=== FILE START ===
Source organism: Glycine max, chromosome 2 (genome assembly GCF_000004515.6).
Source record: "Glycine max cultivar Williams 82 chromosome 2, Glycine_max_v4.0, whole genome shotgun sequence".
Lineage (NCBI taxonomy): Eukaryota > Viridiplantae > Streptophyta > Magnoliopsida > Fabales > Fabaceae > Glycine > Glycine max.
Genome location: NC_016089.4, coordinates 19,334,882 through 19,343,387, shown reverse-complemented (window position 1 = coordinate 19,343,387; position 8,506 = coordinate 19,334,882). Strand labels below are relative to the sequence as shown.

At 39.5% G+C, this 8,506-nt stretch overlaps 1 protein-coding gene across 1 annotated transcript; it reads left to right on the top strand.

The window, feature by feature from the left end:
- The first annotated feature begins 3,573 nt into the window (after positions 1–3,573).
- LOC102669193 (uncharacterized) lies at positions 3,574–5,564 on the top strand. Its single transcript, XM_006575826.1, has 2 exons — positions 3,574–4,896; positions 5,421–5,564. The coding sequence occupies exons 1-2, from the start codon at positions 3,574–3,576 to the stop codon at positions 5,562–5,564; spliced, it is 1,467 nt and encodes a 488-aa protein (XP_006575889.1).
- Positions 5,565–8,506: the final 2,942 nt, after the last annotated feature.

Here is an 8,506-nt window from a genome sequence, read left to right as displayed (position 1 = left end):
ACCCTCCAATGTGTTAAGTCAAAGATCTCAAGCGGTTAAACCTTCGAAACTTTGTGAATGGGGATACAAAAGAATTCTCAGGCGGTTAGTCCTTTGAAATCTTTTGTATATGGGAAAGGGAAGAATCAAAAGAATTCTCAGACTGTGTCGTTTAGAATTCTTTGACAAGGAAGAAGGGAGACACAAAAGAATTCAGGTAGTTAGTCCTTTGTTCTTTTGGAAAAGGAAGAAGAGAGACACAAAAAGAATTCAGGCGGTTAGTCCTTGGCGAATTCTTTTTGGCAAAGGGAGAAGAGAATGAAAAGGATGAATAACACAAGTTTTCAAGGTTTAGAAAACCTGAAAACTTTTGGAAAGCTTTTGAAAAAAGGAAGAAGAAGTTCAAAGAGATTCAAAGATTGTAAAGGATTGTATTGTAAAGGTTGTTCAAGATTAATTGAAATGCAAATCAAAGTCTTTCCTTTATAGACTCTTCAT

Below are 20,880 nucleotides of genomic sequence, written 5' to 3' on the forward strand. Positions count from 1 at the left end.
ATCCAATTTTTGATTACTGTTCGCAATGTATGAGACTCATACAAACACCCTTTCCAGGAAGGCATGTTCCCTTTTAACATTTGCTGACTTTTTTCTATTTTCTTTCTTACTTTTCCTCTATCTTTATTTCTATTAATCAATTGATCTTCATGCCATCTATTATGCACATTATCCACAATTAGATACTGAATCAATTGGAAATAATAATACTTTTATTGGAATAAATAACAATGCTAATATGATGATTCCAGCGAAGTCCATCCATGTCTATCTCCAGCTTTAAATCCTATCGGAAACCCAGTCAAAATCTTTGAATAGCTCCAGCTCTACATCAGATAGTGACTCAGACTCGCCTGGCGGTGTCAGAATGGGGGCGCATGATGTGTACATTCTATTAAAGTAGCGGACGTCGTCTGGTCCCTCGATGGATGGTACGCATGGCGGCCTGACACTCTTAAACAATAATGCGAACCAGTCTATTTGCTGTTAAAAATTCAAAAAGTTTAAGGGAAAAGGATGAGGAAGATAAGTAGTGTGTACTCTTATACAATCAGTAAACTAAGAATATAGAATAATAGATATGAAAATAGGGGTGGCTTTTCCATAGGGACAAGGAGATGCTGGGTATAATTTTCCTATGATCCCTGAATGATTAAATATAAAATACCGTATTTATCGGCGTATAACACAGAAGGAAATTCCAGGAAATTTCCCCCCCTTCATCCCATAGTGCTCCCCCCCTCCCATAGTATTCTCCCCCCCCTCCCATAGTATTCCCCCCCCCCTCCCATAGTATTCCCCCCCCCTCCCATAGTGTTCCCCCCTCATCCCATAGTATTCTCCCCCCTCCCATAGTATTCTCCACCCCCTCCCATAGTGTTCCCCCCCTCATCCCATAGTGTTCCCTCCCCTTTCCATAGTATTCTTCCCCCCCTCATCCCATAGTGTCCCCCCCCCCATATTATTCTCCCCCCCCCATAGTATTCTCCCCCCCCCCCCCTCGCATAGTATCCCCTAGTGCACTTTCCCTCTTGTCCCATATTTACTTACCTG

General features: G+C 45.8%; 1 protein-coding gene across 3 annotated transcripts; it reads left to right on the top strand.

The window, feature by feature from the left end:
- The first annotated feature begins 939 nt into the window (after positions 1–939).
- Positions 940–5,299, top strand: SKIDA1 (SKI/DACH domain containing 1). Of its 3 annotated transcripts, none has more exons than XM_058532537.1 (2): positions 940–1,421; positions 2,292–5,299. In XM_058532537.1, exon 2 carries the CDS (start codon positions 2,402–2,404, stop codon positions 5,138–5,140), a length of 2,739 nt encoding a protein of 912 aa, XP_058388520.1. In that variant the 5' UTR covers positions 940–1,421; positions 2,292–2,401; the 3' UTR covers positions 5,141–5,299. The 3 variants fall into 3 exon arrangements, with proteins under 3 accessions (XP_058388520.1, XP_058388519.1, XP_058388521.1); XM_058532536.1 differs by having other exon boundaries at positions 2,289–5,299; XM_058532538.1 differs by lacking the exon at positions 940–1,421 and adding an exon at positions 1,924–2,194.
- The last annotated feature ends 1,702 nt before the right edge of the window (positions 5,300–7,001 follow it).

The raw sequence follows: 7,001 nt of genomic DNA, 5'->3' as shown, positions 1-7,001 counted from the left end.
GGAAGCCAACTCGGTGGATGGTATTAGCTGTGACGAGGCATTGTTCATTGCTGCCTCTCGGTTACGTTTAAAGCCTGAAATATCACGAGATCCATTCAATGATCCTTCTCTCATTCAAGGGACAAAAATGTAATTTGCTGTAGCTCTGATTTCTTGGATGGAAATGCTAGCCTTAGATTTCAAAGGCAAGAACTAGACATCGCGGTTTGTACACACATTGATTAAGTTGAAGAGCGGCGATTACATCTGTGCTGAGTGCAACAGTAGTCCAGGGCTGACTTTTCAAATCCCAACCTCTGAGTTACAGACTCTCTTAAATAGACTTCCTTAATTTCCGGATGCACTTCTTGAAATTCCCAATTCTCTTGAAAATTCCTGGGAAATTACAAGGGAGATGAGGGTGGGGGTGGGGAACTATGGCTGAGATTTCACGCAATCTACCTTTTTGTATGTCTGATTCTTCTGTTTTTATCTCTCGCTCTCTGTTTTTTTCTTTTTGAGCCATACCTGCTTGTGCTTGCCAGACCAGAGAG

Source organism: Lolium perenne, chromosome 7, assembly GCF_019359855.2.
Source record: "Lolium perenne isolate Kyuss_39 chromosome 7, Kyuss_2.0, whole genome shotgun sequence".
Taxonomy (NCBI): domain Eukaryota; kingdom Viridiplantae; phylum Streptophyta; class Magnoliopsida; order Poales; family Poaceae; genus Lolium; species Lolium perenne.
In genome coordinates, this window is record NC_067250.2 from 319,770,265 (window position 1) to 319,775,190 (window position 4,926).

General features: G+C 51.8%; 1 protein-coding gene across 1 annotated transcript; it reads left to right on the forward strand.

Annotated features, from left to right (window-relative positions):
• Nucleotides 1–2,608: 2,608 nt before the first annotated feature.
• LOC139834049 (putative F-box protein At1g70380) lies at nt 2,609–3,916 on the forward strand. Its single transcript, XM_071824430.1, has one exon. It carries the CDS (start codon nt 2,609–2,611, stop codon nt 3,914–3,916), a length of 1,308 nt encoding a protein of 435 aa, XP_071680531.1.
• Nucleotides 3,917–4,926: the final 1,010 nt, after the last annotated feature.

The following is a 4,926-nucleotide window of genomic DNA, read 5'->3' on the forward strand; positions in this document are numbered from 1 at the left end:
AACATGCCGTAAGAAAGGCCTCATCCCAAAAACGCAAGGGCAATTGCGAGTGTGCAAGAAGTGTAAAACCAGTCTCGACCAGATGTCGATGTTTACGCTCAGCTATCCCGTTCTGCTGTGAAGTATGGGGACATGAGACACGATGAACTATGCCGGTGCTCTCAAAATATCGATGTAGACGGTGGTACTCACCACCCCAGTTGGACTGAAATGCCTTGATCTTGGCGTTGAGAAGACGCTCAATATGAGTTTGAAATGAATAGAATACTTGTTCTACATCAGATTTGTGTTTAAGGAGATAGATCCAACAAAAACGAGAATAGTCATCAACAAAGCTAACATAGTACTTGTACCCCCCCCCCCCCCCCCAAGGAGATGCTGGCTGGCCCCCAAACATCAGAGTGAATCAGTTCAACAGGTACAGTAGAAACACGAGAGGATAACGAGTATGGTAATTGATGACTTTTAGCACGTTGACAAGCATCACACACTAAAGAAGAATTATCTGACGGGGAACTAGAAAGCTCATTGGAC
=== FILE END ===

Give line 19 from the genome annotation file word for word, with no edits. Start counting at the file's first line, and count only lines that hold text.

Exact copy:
The raw sequence follows: 7,001 nt of genomic DNA, 5'->3' as shown, positions 1-7,001 counted from the left end.